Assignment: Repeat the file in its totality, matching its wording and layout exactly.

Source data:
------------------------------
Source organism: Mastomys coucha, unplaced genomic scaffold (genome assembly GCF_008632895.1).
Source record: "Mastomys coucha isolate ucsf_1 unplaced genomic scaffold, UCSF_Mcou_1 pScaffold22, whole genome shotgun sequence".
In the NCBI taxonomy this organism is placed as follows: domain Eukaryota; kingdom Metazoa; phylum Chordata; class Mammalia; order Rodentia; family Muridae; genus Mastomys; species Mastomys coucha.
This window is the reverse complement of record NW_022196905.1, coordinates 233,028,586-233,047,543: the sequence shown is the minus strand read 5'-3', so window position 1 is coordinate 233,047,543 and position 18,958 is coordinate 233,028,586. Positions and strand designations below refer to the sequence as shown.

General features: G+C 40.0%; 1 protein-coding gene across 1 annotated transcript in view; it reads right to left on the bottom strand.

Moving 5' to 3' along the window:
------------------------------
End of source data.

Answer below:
Source organism: Mastomys coucha, unplaced genomic scaffold (genome assembly GCF_008632895.1).
Source record: "Mastomys coucha isolate ucsf_1 unplaced genomic scaffold, UCSF_Mcou_1 pScaffold22, whole genome shotgun sequence".
In the NCBI taxonomy this organism is placed as follows: domain Eukaryota; kingdom Metazoa; phylum Chordata; class Mammalia; order Rodentia; family Muridae; genus Mastomys; species Mastomys coucha.
This window is the reverse complement of record NW_022196905.1, coordinates 233,028,586-233,047,543: the sequence shown is the minus strand read 5'-3', so window position 1 is coordinate 233,047,543 and position 18,958 is coordinate 233,028,586. Positions and strand designations below refer to the sequence as shown.

General features: G+C 40.0%; 1 protein-coding gene across 1 annotated transcript in view; it reads right to left on the bottom strand.

Moving 5' to 3' along the window: